The purpose of this prospective-retrospective study was to provide information about the clinical features and progression of hepatitis C virus (HCV) infection transmitted perinatally. Seventy children born to HCV infected woman were enrolled consecutively in five European centers between 1990 and 1999, provided they had HCV RNA in the serum during the first year of life and/or were still anti-HCV positive at 18 months. Sixty-two infants were followed up to 24 months of age or more (range, 24 months-11 years; average, 4.8 +/- 2.3 years). A wide range of ALT elevation was observed in 93% of the infants in the first year of life. During the follow-up, a sustained ALT normalization with loss of HCV RNA was seen in 12/62 (19%) of the children within 30 months of life; 66% of the infants had developed an ALT peak greater than 5x normal at onset (vs. 28% of children with persistent viremia; P < 0.05), and 50% had HCV genotype 3 (vs. 17% of viremic children). Conversely the cumulative probability of chronic progression was 81%. Chronic infection was asymptomatic and liver disease was mild in all 11 children who underwent a biopsy. In conclusion the early stage of acquired perinatally HCV infection is characterized by a wide range of ALT abnormalities, suggesting the interaction of multiple host and virus factors. The chronic progression rate of infection is high, but the associated liver disease is usually mild. High ALT levels at onset seem to offer greater opportunity of biochemical remission and loss of viremia during follow-up.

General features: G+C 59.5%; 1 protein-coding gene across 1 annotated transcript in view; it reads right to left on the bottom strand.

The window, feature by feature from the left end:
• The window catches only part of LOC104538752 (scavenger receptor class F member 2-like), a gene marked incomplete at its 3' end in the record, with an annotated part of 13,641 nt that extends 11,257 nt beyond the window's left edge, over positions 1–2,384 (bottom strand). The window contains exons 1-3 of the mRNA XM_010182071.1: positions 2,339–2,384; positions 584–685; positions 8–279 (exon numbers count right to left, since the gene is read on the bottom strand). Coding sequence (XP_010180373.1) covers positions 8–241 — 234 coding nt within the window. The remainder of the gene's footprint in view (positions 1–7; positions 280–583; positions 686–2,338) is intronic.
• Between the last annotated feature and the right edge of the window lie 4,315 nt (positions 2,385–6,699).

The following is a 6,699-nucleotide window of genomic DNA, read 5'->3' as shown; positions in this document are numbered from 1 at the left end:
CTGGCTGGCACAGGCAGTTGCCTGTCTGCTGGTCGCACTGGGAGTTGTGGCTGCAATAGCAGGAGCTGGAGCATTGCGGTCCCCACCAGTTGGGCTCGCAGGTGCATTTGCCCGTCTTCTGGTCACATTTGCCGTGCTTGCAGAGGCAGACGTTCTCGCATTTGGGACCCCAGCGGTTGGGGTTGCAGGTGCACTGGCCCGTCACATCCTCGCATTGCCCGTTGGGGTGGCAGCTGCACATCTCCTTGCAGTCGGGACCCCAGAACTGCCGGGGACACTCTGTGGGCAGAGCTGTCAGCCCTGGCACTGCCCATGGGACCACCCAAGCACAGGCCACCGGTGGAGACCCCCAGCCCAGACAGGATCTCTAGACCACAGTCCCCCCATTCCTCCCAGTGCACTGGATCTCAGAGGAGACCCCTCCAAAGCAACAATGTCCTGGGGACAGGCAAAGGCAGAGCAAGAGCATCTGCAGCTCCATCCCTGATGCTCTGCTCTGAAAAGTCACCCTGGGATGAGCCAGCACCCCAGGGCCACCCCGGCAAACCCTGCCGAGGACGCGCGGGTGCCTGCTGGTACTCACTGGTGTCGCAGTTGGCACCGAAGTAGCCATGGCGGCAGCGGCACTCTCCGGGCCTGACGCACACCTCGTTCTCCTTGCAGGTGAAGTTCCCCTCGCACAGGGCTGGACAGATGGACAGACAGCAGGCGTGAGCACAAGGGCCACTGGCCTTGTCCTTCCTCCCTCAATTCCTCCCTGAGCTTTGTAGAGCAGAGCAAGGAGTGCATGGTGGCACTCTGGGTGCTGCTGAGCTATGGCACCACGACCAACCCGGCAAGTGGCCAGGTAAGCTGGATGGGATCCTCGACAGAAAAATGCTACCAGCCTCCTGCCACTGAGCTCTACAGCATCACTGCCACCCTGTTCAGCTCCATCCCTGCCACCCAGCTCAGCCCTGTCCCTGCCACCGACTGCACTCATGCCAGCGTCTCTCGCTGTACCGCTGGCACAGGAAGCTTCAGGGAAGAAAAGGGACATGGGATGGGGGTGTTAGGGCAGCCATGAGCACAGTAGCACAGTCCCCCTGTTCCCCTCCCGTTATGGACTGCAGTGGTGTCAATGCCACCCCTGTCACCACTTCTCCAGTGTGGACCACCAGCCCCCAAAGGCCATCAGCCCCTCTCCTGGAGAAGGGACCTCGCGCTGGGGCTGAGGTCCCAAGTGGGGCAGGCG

Copyright 2003 Wiley-Liss, Inc.